Flipping a magnetic memory cell with a light pulse

Scientists at the University of Minnesota have created a magnetic tunnel junction (MTJ) that can be switched by a pulse of light lasting one trillionth of a second, setting a speed record. The magnetic tunnel junction is a device critical to information technology with the termination of Moore’s law, a principle that has ruled the microelectronics industry for five decades.

This advancement holds promise for the development of new, optically controlled, ultrafast magnetic devices collectively called spintronics (electronics that combine optical and magnetic nanotechnologies). These devices could lead to innovations in the storage, processing, and communication of information in the coming decade. An example of such innovation would be the development of a system that like the human brain, can both store and analyze a large amount of data simultaneously.

The details of the device and the tests conducted on it are reported in the paper “All-Optical Switching of Magnetic Tunnel Junctions with Single Subpicosecond Laser Pulses,” published in Physical Review Applied (volume 7, issue 3).

For Prof. Mo Li, one of the lead scientists and associate professor in ECE, the outcome holds exciting prospects. “Our result establishes a new means of communication between fiber optics and magnetic devices. While fiber optics afford ultra-high data rate, magnetic devices can store data in a non-volatile way with high density.”

Typically, the MTJ has a sandwich-like structure comprising two layers of magnetic materials with an insulating layer, called barrier, in the middle. Information is written on the magnetic material by reversing the magnetization of one of the layers. This reversing process often involves spiral motion in the spinning electrons, called spin processing. However, there is a limitation on how fast the spin processing can be; the brakes are applied at roughly 1.6GHz, a current speed record that is much slower than silicon transistors. To enable faster writing speeds, the limitations on speed have to be overcome.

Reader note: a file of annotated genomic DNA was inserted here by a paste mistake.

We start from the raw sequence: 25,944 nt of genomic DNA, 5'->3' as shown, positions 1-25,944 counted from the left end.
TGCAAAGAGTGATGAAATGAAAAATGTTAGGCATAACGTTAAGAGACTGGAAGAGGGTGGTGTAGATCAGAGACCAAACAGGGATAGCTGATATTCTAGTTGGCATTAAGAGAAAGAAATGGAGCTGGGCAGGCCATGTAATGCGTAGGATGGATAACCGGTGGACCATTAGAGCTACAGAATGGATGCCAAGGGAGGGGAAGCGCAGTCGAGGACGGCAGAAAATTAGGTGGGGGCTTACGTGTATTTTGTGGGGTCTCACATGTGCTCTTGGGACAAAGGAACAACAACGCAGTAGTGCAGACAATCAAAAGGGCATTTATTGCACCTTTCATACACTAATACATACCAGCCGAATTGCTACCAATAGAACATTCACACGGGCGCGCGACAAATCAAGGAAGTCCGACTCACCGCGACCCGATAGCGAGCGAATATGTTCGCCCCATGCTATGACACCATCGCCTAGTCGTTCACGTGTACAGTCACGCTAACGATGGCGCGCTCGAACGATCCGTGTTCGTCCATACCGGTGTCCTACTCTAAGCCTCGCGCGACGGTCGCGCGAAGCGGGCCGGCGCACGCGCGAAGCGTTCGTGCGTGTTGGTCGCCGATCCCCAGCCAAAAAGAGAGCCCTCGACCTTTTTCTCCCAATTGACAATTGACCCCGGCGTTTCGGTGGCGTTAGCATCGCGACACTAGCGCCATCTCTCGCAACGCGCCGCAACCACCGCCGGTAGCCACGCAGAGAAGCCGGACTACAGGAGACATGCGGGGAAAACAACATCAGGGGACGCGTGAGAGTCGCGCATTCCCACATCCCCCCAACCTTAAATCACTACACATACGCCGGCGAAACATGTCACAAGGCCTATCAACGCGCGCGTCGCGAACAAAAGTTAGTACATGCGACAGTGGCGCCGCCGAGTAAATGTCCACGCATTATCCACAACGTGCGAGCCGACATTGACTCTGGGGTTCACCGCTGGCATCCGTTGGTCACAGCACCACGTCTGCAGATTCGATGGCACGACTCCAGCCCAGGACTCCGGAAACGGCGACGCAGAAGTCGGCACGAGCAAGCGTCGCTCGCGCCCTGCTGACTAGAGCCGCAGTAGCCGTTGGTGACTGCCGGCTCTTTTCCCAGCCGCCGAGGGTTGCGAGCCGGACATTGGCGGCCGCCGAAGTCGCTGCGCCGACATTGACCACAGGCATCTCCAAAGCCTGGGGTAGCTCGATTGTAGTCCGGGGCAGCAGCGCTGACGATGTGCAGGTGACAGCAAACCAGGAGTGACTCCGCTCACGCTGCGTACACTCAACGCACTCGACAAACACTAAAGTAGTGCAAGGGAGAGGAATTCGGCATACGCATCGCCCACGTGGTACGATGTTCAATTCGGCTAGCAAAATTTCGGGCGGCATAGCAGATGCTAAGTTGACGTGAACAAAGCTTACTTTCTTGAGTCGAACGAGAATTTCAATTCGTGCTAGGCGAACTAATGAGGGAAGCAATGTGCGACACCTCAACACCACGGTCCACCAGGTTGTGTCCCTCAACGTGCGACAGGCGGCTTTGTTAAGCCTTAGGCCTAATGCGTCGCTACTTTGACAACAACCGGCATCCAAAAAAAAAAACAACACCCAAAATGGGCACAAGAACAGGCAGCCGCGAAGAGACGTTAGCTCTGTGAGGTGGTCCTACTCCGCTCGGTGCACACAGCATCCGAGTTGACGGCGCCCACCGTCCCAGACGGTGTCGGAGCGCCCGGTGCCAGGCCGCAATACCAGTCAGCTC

With the invention of a new MTJ by scientists at the University’s Department of Electrical and Computer Engineering, there is now a way to speed up things. Inspired by the 2007 discovery by Dutch and Japanese scientists that the magnetization of an alloy of gadolinium (Gd), a rare earth element, iron (Fe), and cobalt (Co) could be switched using light pulses, our scientists used the alloy to replace the upper magnetic layer of a conventional MTJ. Another modification they made to the device was to use a transparent electrical material called indium tin oxide for the electrode to allow light to pass through it. These layers are stacked into a pillar with a diameter of 10µm, which is only one tenth the diameter of a typical human hair.

To test, scientists sent laser pulses to the modified device using a low-cost laser based on optical fibers that emits ultrashort pulses of infrared light. The pulses are sent one in every microsecond (a microsecond is one millionth of a second), but each pulse is shorter than one trillionth of a second. Every time a pulse hit the MTJ pillar, the scientists observed a jump in the voltage on the device. The change in voltage confirms that the resistance of the MTJ sandwich changes each time the magnetization of the GdFeCo layer is switched. Because each laser pulse lasts less than 1 picosecond (a millionth of a microsecond), the device is capable of receiving data at a rate of 1 terabit per second!

According to C-SPIN director and ECE faculty, Prof. Jian-Ping Wang, also a lead scientist on the project, “The results offer a path towards a new category of optical spintronic devices that have the potential to address bandwidth limit and scaling challenges for future intelligent systems. These systems could use spin devices as neurons and synapses to perform computing and storage functions just like the brain, while using light to communicate the information.”

The ultimate goal for this research team is to shrink the size of the MTJ to less than 100 nanometers and reduce the required optical energy. To this end, the team is continuing its research, and is currently engaged in optimizing the material and structure of the device, and working on integrating it with nanophotonics.

In addition to Prof. Mo Li, and Prof. Jian-Ping Wang, postdoctoral associate Dr. Junyang Chen, and graduate student Li He, (both of whom made equal contributions to the work), are the leading authors of the paper.

This work was supported by C-SPIN, one of six centers of STARnet, a Semiconductor Research Corporation program, sponsored by MARCO and DARPA.

*Photo credit: Junyang Chen (an author of the paper)